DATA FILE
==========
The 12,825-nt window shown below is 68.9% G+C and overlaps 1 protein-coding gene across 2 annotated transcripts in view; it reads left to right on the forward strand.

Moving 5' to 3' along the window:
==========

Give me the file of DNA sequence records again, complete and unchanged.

The 12,825-nt window shown below is 68.9% G+C and overlaps 1 protein-coding gene across 2 annotated transcripts in view; it reads left to right on the forward strand.

Moving 5' to 3' along the window: